Great Internet Safety Resources

Here are some other sites in the field of Internet safety, research and digital citizenship that we think are worth checking out. We may not always agree with everything they post, but we respect these groups and enjoy working with them.

  • Bullying and Cyberbullying Resources: A directory of hand-picked resources to help kids, parents and caregivers of people dealing with bullying and cyberbullying. Maintained by ConnectSafely sister-site,
  • Childnet International - A London-based nonprofit organization, Childnet provides online safety education to youth, parents, educators, and policymakers with a great deal of input from young people themselves. Childnet also serves as the UK’s national Safer Internet Centre.
  • Crimes Against Children Research Center - According to the CCRC, its mission is “to combat crimes against children by providing high-quality research and statistics to the public, policy makers, law enforcement personnel, and other child welfare practitioners.” Based at the University of New Hampshire, the CCRC “is concerned with research about the nature of crimes including child abduction, homicide, rape, assault, and physical and sexual abuse as well as their impact.”
  • Cyberbullying Research Center - Founded and operated by researchers Justin Patchin and Sameer Hinduja, the Cyberbullying Research Center is “dedicated to providing up-to-date information about the nature, extent, causes, and consequences of cyberbullying among adolescents. Cyberbullying can be defined as ‘willful and repeated harm inflicted through the use of computers, cell phones, and other electronic devices’.”
  • - The US’s congressionally mandated CyberTipline is “a reporting mechanism for cases of child sexual exploitation including child pornography, online enticement of children for sex acts, molestation of children outside the family, sex tourism of children, child victims of prostitution, and unsolicited obscene material sent to a child.”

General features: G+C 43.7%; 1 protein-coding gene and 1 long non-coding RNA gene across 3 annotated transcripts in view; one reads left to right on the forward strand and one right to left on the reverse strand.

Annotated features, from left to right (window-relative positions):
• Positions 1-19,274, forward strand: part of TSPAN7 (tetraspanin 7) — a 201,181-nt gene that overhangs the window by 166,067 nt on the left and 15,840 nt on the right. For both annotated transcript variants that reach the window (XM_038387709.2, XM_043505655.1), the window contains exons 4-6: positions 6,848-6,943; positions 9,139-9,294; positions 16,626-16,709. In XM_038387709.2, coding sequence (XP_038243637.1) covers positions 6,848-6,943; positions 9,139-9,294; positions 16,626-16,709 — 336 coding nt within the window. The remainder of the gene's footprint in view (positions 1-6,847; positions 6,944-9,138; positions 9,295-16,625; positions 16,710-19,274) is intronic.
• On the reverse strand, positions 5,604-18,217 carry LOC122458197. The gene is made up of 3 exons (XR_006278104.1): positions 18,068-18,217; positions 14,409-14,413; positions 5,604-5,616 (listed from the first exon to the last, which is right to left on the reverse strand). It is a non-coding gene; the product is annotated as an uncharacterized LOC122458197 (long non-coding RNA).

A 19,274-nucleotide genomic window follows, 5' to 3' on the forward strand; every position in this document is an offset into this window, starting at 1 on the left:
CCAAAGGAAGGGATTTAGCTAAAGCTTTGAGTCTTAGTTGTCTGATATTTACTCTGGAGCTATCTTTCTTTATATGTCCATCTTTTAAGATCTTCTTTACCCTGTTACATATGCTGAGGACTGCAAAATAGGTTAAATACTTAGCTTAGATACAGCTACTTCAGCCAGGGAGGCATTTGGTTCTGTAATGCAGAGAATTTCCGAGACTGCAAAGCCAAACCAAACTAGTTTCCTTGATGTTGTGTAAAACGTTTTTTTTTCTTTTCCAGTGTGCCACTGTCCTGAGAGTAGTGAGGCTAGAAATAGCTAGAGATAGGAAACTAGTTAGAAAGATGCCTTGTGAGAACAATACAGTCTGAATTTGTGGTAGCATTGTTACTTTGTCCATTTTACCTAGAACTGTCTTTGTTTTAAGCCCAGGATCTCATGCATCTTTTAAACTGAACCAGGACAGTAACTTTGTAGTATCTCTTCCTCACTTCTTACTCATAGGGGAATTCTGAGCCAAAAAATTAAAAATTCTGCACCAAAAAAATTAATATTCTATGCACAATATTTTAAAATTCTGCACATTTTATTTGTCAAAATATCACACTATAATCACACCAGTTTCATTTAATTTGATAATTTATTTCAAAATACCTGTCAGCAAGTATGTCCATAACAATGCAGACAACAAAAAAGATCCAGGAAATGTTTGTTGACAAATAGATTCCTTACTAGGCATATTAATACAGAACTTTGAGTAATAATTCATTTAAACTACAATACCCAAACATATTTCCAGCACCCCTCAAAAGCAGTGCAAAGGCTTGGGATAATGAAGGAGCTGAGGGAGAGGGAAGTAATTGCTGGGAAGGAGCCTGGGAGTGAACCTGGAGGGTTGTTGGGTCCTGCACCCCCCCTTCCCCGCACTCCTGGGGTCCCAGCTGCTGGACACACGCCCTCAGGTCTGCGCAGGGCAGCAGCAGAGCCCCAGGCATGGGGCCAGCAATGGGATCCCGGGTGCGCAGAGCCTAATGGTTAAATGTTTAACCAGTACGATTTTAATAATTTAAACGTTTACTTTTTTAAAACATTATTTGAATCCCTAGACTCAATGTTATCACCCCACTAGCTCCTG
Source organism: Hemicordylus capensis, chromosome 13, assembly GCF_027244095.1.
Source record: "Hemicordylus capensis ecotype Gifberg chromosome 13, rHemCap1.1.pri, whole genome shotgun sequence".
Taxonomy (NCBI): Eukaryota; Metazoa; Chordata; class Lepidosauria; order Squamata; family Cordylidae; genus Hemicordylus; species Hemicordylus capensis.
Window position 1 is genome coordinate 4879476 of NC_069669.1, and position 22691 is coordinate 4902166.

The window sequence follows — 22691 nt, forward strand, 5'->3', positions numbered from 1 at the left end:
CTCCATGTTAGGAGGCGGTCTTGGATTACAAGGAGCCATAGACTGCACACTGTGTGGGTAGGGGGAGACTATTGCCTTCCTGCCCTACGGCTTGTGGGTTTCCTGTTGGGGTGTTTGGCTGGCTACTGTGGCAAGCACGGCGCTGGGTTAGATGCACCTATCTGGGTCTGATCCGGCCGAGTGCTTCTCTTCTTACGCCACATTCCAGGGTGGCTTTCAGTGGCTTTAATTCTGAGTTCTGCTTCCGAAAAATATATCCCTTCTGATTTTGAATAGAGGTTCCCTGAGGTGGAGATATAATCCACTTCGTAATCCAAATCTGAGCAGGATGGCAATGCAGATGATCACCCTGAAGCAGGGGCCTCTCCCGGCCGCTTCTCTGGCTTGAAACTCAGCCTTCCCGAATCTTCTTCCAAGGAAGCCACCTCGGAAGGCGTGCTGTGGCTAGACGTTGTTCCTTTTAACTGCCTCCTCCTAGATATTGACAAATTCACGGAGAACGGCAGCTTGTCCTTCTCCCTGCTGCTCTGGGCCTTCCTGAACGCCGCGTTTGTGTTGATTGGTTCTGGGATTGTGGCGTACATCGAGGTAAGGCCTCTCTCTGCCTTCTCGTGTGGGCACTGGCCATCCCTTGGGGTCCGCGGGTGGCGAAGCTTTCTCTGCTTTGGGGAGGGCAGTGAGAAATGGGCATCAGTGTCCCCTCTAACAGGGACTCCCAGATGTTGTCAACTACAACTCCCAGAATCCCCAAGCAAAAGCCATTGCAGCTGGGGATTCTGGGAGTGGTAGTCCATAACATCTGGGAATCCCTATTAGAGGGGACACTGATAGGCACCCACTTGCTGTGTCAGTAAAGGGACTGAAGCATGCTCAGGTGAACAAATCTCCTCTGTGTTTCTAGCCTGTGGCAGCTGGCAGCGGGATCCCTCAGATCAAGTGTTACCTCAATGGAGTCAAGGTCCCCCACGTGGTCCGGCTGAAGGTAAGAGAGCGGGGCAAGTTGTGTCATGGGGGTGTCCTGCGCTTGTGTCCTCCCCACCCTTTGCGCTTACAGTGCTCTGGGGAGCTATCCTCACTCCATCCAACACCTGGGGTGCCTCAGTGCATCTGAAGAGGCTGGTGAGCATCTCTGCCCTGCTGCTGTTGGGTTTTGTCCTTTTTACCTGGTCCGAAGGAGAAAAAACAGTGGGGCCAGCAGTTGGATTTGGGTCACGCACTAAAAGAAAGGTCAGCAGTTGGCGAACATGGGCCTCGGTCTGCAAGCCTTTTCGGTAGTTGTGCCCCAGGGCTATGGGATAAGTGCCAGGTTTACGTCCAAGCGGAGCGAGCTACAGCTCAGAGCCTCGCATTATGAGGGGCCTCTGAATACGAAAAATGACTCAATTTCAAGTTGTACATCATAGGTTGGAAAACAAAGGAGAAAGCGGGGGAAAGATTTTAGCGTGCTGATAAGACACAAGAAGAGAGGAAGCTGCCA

• Embrace Civility in the Digital Age - operated by Eugene, Ore.-based Internet educator and author Nancy Willard, the provides advice and resources for schools’ effective prevention of and intervention against cyberbullying and other Internet-related risks.
  • Enough is Enough - a non-profit organization dedicated to protecting kids from pornography as well as sexual predators. They tend to take a bit more of a rules-based approach than we do, but we respect their commitment to and passion for keeping kids safe and admire their CEO Donna Rice Hughes.
  • Family Online Safety Institute - FOSI is an international non-profit organization that facilitates the meeting of thought leaders in technology and policy in order to find innovative solutions for children’s online safety.
  • - Run by the Washington, D.C.-based nonprofit Internet Education Foundation, GetNetWise is one of the Web’s most comprehensive collections of information about children’s Internet safety and family computer security. The IEF also educates US lawmakers through the Internet Caucus Advisory Committee.
  • IKeepSafe - The organizatin’s missing is “to give parents, educators, and policymakers the information and tools which empower them to teach children the safe and healthy use of technology and the Internet.” The group is known for its Generation Safe project that “helps the whole school community navigate the digital environment by providing a comprehensive set of resources for all stakeholders: professional development (online videos), incident management, and a comprehensive self assessment.”
  • - a nonprofit public service for parents, educators, and everyone interested in young people’s use of technology, NetFamilyNews is the “community newspaper” of a vital interest community. Founded in 1999 by co-director Anne Collier.
  • - online-safety education for kids, parents, educators, and law enforcement from the National Center for Missing and Exploited Children (which also operates the CyberTipline)
  • - one of the Net’s oldest and most comprehensive Internet safety sites, founded in 1996 by ConnectSafely co-director Larry Magid.